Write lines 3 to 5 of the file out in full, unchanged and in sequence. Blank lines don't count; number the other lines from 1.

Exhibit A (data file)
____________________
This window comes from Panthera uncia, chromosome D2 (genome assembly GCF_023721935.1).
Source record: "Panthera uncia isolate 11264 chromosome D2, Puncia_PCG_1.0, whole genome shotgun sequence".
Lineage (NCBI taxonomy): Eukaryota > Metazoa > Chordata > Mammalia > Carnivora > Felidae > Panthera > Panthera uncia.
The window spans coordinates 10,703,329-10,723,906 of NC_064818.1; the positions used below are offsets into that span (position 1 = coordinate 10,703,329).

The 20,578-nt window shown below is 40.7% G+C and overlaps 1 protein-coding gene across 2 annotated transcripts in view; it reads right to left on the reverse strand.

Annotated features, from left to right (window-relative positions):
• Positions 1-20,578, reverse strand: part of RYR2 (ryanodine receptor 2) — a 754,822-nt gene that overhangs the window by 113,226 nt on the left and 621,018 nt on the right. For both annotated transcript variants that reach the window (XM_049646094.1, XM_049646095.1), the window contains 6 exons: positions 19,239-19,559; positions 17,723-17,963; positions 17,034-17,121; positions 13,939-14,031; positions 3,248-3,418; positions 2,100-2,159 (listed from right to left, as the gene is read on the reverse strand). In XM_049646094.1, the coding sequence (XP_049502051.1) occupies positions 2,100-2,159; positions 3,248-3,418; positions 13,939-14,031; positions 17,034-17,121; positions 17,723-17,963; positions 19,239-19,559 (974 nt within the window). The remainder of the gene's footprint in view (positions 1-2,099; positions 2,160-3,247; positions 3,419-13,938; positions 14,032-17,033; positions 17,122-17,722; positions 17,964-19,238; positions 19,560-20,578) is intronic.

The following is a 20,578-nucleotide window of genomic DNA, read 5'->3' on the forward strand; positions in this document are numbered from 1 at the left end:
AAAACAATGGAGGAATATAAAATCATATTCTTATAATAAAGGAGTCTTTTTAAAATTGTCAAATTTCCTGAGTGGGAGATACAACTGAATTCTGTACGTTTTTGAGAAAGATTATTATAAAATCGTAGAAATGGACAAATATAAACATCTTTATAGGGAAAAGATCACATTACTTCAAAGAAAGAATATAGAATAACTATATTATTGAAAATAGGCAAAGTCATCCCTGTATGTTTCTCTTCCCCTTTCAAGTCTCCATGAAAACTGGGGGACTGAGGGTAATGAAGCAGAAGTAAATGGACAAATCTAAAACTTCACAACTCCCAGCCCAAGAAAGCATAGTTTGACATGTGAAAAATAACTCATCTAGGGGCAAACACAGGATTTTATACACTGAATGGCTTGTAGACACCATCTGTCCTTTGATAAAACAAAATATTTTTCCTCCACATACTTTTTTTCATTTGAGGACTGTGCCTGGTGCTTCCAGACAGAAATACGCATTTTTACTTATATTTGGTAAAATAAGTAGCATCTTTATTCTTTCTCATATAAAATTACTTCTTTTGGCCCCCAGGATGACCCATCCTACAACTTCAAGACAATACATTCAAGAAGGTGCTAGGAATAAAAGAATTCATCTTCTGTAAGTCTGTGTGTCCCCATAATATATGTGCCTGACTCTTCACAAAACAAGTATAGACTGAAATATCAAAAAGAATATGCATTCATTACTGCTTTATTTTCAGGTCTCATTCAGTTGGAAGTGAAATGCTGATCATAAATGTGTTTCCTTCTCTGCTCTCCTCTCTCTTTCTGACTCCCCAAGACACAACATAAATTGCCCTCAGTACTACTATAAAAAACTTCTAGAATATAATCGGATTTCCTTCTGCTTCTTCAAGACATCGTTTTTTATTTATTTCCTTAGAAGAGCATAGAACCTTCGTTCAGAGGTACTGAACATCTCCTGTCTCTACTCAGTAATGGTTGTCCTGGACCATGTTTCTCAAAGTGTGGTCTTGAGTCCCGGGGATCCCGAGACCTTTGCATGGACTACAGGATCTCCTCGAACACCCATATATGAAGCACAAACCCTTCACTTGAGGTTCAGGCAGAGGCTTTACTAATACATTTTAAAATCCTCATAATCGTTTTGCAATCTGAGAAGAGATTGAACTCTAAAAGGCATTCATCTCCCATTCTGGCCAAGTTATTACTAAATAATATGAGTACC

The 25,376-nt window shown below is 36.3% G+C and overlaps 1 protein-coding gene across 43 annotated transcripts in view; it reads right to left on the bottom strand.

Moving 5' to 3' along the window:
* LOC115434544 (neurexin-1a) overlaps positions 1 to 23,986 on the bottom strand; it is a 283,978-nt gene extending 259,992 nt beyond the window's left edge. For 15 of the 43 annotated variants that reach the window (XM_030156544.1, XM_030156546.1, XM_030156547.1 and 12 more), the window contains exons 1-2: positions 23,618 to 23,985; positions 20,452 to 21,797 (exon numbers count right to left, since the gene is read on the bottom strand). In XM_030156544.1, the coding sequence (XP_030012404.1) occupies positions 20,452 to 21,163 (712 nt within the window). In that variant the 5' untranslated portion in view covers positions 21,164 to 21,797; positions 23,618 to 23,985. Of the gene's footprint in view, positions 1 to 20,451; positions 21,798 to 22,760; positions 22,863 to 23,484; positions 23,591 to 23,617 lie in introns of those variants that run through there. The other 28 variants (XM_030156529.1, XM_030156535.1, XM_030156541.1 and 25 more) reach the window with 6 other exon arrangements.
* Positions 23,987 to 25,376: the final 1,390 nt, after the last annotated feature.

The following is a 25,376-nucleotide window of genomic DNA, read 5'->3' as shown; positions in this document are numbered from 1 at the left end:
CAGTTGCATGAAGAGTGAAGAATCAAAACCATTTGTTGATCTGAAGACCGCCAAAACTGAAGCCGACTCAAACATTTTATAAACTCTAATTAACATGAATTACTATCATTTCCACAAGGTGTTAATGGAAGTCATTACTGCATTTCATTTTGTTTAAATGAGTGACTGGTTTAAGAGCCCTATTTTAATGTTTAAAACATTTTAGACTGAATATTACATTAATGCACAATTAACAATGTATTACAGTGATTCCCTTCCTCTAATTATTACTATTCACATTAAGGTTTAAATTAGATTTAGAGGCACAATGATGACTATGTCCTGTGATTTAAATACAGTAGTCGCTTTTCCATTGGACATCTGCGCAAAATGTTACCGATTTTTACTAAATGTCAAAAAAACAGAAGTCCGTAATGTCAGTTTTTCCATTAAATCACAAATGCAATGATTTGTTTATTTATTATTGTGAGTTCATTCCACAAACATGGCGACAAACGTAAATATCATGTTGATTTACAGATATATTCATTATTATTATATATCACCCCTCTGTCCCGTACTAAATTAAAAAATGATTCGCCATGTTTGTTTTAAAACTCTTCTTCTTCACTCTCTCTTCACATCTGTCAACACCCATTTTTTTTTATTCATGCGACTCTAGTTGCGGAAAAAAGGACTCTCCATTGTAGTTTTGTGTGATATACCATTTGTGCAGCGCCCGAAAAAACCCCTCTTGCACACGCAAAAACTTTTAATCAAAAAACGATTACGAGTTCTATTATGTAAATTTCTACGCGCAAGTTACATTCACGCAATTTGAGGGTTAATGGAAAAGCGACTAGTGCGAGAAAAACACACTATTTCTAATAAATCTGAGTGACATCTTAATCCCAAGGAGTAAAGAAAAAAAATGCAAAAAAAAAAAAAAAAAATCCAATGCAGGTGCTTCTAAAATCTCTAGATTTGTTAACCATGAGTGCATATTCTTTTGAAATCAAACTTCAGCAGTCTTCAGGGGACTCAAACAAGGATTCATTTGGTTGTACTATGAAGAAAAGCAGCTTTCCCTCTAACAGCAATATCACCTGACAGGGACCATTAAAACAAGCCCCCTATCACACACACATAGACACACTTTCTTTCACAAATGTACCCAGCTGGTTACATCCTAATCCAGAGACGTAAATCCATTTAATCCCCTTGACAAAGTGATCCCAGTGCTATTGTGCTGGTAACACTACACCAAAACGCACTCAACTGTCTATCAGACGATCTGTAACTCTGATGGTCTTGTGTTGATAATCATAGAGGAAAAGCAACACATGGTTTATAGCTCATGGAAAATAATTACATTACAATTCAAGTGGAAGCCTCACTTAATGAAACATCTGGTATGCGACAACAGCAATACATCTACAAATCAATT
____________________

Lineage (NCBI taxonomy): Eukaryota > Metazoa > Chordata > Mammalia > Carnivora > Felidae > Panthera > Panthera uncia.
The window spans coordinates 10,703,329-10,723,906 of NC_064818.1; the positions used below are offsets into that span (position 1 = coordinate 10,703,329).

The 20,578-nt window shown below is 40.7% G+C and overlaps 1 protein-coding gene across 2 annotated transcripts in view; it reads right to left on the reverse strand.